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You can use third party tools wrap a WebVI in a thin application shell so that users can install it on their mobile device home screen. This example includes instructions for doing this with the Capacitor project.
This approach is useful if you want the app to feel "native" (access to device capabilities and installed via an app store). Progressive Web Apps offer an alternative approach that's simpler to develop but slightly less native.
Capacitor works by emitting a project that you can build with the platform's native app development toolchain. This means you'll need to install that toolchain on your development computer and may need to refer to developer training materials from iOS or Android to understand the build workflow and to troubleshoot problems.
To help you understand the complexity, here are a few of the components needed for app development:
iOS: A Mac with the Xcode development environment or an account with a third party service that builds in the cloud. Publishing to the App Store requires a paid Apple Developer account. Apple also offers ways to distribute apps to a limited set of users.
Android: A computer with Android Studio and the Android SDK. Publishing to the Google Play Store requires a Google Developer Account.
These are steps you can follow to set up and build a Capacitor application that wraps a WebVI.
npmis not found ensure you installed Node and it added
npmto your search path.
npm initwill prompt you for basic configuration. This information is not used by Capacitor and it's ok to enter any values you like if you don't plan to publish the source to NPM. See
capacitor/package.jsonin this repo for sample values.
wwwwithin your project folder.
capacitordirectory in this repository.
Follow these steps to make changes to the WebVI after setting up the project.
You should consider what services your WebVI will communicate with to display data. Options include:
The app bundle that Capacitor creates includes all of the files generated when you build a WebVI. Capacitor hosts these files on a web server contained within the app. This means that the WebVI will only have access to network resources that are accessible from the mobile device where the app is running.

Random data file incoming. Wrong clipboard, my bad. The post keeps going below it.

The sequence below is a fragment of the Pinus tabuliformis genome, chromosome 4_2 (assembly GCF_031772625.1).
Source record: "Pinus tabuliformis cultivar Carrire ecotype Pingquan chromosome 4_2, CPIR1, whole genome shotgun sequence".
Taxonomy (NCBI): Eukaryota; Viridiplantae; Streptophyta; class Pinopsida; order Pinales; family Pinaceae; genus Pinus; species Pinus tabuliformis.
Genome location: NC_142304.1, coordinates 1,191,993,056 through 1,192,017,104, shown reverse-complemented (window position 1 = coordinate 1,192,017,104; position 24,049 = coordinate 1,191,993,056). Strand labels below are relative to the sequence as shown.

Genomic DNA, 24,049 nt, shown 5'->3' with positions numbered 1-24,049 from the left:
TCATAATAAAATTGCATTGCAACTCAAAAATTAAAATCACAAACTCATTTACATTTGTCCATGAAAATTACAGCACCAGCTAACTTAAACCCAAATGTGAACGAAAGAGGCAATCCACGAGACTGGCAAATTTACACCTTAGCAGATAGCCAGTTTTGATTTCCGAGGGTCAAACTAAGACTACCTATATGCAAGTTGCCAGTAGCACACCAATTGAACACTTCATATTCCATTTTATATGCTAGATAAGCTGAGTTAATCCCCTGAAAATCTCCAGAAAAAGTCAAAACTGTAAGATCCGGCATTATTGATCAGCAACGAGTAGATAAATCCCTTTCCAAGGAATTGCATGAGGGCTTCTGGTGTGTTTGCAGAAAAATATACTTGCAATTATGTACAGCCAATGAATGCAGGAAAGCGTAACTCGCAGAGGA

If your data is available on your LAN you may experience CORS errors when accessing it from the Capacitor application. See the CORS Errors documentation from Capacitor for suggestions to resolve these.
For more details on this topic, see Communicating Data with a Web Application.
Since the WebVI panel may be presented on screens of different sizes, you should strongly consider setting the WebVI panel to use Flexible Layout. This will automatically adjust the size and position of objects on the panel in response to the size of the screen on which it's displayed.
These are some additional capabilities that should be possible with this approach but aren't covered in this example. If you try these out and find success please contribute what you learned to this document or to the source repo!
The Capacitor community offers plugins for building desktop applications using Electron. You can find more information in their documentation.
If you don't have access to a Mac but want to build an iOS application, you may try a third-party cloud service like Ionic App Flow. These services should allow you to upload your built WebVI to their site and they'll build and publish it to the app store for you.
Example code from the Example Code Exchange in the NI Community is licensed with the MIT license.